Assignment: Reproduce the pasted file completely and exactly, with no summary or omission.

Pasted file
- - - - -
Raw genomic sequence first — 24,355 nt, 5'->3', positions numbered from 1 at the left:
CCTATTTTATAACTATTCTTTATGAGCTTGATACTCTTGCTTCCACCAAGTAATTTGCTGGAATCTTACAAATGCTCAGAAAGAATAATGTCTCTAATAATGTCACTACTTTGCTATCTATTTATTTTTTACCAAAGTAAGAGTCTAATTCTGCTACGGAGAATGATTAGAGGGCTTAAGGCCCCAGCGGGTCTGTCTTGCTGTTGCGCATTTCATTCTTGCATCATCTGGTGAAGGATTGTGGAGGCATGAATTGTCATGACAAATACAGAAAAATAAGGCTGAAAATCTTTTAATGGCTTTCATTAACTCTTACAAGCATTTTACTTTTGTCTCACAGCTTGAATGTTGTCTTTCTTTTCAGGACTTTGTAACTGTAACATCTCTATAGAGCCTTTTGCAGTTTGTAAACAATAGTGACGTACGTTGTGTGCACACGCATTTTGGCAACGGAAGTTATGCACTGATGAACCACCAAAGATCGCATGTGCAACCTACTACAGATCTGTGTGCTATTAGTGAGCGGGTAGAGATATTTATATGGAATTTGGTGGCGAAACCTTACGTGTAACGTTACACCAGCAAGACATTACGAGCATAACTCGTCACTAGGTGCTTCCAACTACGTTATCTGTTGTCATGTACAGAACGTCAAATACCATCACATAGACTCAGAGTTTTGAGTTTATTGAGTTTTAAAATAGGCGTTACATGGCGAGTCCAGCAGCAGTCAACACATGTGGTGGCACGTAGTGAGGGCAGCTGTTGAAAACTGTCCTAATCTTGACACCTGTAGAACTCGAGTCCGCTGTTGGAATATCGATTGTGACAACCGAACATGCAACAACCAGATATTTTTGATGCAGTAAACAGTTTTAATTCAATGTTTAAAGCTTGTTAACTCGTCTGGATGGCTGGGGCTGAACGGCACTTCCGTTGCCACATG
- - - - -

Raw genomic sequence first — 24,355 nt, 5'->3', positions numbered from 1 at the left:
CCTATTTTATAACTATTCTTTATGAGCTTGATACTCTTGCTTCCACCAAGTAATTTGCTGGAATCTTACAAATGCTCAGAAAGAATAATGTCTCTAATAATGTCACTACTTTGCTATCTATTTATTTTTTACCAAAGTAAGAGTCTAATTCTGCTACGGAGAATGATTAGAGGGCTTAAGGCCCCAGCGGGTCTGTCTTGCTGTTGCGCATTTCATTCTTGCATCATCTGGTGAAGGATTGTGGAGGCATGAATTGTCATGACAAATACAGAAAAATAAGGCTGAAAATCTTTTAATGGCTTTCATTAACTCTTACAAGCATTTTACTTTTGTCTCACAGCTTGAATGTTGTCTTTCTTTTCAGGACTTTGTAACTGTAACATCTCTATAGAGCCTTTTGCAGTTTGTAAACAATAGTGACGTACGTTGTGTGCACACGCATTTTGGCAACGGAAGTTATGCACTGATGAACCACCAAAGATCGCATGTGCAACCTACTACAGATCTGTGTGCTATTAGTGAGCGGGTAGAGATATTTATATGGAATTTGGTGGCGAAACCTTACGTGTAACGTTACACCAGCAAGACATTACGAGCATAACTCGTCACTAGGTGCTTCCAACTACGTTATCTGTTGTCATGTACAGAACGTCAAATACCATCACATAGACTCAGAGTTTTGAGTTTATTGAGTTTTAAAATAGGCGTTACATGGCGAGTCCAGCAGCAGTCAACACATGTGGTGGCACGTAGTGAGGGCAGCTGTTGAAAACTGTCCTAATCTTGACACCTGTAGAACTCGAGTCCGCTGTTGGAATATCGATTGTGACAACCGAACATGCAACAACCAGATATTTTTGATGCAGTAAACAGTTTTAATTCAATGTTTAAAGCTTGTTAACTCGTCTGGATGGCTGGGGCTGAACGGCACTTCCGTTGCCACATG